Sikana is a large, perennial, herbaceous vine with long (about 15m in length), thin, juicy, faceted stems. They are covered with short, sharp pubescence, and have long, twisted, branched tendrils at the nodes, with which the plant can climb vertical surfaces.Large (up to 30 cm in diameter), bent-heart-shaped, five-lobed or seven-lobed leaves, on long, thin petioles, arranged in regular order. They consist of large, elliptical lobes connected at the base, with a jagged or wavy edge, a narrowed base and a sharp apex. The leaf blade is strongly pubescent, dark green or grayish green in color, with pronounced venation.
During the flowering period, large, dioecious, regular flowers appear on the plant, located singly in the leaf axils. They consist of 5 oval or round, yellow or white petals. After pollination, fruits appear on the plant - large, elliptical, slightly curved pumpkins. Their thin, hard, glossy skin is black, dark purple, red-orange, burgundy or straw yellow in color. Under it is dense, juicy, yellow or orange pulp. In young fruits, it has a rather neutral, slightly watery taste, however, as the pumpkin ripens, it becomes richly sweet. In the center of the fruit are large, flat, round or oval seeds.The root system is powerful, rod-shaped, with a large, central, highly branched root.
Sikana is a tropical, fruit vine, which has been cultivated since ancient times in South America to obtain tasty, healthy fruits, as well as to collect healing, medicinal raw materials. The indigenous people of the continent used the flowers, leaves and seeds of the plant to treat irregular menstruation and uterine bleeding, gastrointestinal disorders, and as a fairly effective antipyretic, anti-inflammatory and analgesic agent.
The seeds of the plant were brought to Europe in the 17th century, after the conquest of America by the Spaniards and the Portuguese. However, in a temperate and subtropical climate, this vine is cultivated exclusively as an annual or as a houseplant.The first mention of this liana dates back to 1648 - it was made by European sailors who saw its fruits in one of the markets in South America. But the scientific description of the plant appeared only 100 years later thanks to the Brazilian botanist Jose Marian da Conceisan Veloso, who for a long time studied the medicinal properties of the sicana fruit. He also left the plant its popular name "Sikana", which is translated from the language of the ancient Incas as "fragrant".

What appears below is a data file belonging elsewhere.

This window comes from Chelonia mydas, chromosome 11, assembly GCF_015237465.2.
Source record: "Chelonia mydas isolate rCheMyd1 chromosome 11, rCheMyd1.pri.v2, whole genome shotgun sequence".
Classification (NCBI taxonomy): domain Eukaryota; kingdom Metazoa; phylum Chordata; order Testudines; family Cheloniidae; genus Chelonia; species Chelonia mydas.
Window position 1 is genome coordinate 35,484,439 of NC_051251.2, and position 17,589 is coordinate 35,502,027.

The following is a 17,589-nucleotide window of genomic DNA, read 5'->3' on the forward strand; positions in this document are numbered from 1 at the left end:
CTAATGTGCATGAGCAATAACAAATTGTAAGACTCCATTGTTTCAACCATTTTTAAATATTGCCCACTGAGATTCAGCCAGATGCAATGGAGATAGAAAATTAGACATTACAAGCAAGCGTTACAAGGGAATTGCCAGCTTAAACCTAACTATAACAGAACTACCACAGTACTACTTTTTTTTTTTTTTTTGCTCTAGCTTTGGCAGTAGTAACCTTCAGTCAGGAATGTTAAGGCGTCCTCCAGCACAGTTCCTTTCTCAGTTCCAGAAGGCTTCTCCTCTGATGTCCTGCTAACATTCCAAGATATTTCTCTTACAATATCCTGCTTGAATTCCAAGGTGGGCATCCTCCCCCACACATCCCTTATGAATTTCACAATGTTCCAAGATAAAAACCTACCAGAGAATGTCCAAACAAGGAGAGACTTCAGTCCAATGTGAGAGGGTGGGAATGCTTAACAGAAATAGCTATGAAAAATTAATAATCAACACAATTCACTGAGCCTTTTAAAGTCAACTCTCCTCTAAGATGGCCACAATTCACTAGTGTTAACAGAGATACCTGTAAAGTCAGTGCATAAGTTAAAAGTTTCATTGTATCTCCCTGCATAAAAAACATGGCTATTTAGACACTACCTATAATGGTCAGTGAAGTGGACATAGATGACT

The natural area of the Sicana is located in South America. In natural conditions, this plant is quite common in tropical forests and shrubs in Brazil, Peru, Colombia and Ecuador.In the culture, Sikan is grown almost everywhere in both hemispheres, as a very valuable decorative, medicinal and fruit vine. In countries with a hot tropical climate, it is cultivated mainly as a garden, perennial plant, and in our country - as an annual or indoor perennial.
Sikan fruits, in a state of technical ripeness, taste very much like zucchini or cucumber, so they are used to prepare vitamin salads, stewed and boiled vegetable dishes. But the pulp of ripe pumpkins is very sweet in taste, so various desserts, juices and jams are prepared from it.